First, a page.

Which Joe gave his name to ‘sloppy joes’? We look at five interesting sandwiches and their lexical origins.
1‘the structure of the economy is the subject of this chapter’
theme, subject matter, topic, issue, question, concern, text, thesis, content, point, motif, thread
substance, essence, gist, matter
2‘there were cuts in funding for popular university subjects’
branch of knowledge, branch of study, course of study, course, discipline, field, area, specialism, speciality, specialty
3‘six subjects did trials of the short-term memory tasks’
case, client, patient
informal guinea pig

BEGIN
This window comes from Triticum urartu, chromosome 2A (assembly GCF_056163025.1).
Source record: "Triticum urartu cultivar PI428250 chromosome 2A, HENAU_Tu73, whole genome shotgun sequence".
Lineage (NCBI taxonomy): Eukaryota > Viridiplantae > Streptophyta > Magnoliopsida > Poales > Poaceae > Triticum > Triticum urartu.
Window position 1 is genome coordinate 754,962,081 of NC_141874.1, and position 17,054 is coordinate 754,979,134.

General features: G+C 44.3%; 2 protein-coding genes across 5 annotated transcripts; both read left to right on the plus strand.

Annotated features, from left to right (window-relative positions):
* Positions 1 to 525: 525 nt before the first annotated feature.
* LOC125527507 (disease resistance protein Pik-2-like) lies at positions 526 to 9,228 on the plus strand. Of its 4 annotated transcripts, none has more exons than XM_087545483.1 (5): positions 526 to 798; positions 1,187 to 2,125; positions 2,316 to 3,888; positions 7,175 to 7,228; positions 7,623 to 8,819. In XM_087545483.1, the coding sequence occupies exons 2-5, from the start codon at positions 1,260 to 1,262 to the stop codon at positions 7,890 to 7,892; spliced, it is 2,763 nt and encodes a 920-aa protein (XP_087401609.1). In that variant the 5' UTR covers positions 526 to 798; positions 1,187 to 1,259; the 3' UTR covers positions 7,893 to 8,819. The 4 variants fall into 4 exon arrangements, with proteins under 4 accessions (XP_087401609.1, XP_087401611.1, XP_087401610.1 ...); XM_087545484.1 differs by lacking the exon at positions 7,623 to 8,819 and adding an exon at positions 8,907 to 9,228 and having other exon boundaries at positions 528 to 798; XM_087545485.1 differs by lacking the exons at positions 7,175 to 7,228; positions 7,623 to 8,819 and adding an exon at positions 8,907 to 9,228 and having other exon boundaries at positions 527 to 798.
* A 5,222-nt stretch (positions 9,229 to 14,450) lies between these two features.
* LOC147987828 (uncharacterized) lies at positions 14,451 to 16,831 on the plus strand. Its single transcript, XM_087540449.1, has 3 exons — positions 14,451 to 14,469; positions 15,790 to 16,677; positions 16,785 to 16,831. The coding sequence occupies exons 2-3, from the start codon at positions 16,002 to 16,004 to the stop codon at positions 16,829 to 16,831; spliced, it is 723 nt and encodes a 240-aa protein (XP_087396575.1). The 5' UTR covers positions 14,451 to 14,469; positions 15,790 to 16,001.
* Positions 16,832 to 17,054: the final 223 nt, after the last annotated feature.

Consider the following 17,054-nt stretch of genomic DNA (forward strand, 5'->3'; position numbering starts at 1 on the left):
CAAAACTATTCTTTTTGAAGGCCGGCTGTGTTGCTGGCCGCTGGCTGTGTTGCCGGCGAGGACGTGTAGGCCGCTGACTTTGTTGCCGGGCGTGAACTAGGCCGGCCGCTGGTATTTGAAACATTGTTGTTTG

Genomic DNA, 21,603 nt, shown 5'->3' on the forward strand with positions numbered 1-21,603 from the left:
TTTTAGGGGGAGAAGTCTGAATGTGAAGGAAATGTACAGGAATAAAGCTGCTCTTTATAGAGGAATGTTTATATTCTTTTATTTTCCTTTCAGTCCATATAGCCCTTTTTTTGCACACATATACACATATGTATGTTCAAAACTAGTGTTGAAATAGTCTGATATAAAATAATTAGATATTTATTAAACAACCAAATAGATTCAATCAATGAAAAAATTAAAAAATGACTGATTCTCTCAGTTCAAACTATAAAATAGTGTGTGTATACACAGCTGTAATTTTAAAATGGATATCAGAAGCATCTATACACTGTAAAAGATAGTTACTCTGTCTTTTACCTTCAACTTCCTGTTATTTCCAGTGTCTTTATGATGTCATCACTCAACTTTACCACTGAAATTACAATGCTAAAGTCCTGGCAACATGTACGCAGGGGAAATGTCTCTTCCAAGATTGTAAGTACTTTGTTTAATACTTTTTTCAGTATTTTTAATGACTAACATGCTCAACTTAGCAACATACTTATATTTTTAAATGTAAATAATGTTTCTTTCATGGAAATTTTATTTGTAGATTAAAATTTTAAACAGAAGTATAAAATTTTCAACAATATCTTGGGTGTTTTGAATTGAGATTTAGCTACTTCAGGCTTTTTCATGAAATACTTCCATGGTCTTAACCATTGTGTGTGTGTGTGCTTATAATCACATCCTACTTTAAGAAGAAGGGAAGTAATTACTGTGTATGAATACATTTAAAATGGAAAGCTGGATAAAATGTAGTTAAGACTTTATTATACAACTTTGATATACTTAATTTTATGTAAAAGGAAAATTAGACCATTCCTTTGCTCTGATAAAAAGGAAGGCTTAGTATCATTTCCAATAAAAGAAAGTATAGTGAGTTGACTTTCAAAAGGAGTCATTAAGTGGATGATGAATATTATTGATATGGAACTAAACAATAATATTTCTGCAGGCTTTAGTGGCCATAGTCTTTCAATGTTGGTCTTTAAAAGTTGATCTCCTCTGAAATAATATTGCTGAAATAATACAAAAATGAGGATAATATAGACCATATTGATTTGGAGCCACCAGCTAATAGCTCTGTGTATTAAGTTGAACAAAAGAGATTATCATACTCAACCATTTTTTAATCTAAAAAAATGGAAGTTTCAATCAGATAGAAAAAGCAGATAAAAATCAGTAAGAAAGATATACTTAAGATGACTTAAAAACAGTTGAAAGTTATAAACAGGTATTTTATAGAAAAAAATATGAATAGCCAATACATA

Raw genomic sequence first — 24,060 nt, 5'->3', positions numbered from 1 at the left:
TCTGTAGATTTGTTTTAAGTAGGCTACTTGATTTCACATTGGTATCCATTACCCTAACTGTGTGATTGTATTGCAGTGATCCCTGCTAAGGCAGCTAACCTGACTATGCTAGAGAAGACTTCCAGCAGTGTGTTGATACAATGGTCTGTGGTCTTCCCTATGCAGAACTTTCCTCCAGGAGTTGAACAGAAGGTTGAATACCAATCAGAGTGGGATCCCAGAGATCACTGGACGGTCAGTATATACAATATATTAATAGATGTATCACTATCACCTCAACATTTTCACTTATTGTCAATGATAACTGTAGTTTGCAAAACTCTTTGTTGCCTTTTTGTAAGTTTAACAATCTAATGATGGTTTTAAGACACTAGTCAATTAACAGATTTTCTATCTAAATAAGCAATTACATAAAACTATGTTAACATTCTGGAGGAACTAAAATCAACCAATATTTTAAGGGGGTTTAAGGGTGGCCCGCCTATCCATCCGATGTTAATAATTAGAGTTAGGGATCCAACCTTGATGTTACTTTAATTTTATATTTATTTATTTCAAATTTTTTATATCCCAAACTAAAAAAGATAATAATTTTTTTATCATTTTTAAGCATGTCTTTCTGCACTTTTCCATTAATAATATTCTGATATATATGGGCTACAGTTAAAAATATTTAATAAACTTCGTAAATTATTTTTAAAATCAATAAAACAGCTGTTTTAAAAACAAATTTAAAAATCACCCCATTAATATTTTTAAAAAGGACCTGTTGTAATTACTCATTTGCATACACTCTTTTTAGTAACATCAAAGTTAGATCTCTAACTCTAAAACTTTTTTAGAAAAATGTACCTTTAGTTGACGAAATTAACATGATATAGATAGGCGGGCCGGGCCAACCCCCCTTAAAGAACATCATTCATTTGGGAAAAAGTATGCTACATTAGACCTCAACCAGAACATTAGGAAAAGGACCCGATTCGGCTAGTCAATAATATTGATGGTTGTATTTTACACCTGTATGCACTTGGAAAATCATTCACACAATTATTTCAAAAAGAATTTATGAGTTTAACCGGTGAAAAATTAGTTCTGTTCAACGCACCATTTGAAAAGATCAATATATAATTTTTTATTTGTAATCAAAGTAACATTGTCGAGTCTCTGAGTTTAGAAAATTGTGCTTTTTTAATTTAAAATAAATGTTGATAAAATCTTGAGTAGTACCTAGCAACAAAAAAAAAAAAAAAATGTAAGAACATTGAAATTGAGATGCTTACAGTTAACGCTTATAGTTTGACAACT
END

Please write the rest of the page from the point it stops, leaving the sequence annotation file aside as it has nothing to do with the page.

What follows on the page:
4‘Australians were simultaneously citizens and British subjects until 1984’
citizen, national, native, resident, inhabitant
5‘Santerre is a loyal subject of the king’
liege, liegeman, vassal, subordinate, underling
henchman, retainer, follower
1‘they have been subjected to physical violence’
put through, treat with
expose to, lay open to, submit to
1‘the position is subject to budgetary approval’
conditional on, contingent on, dependent on, depending on, controlled by
hingeing on, resting on, hanging on
2‘horses are subject to a cough resembling the human common cold’
susceptible to, liable to, prone to, vulnerable to, predisposed to, disposed to, apt to suffer from, likely to suffer from, easily affected by, in danger of, at risk of, open to, wide open to
We take a look at several popular, though confusing, punctuation marks.
From Afghanistan to Zimbabwe, discover surprising and intriguing language facts from around the globe.
The definitions of ‘buddy’ and ‘bro’ in the OED have recently been revised. We explore their history and increase in popularity.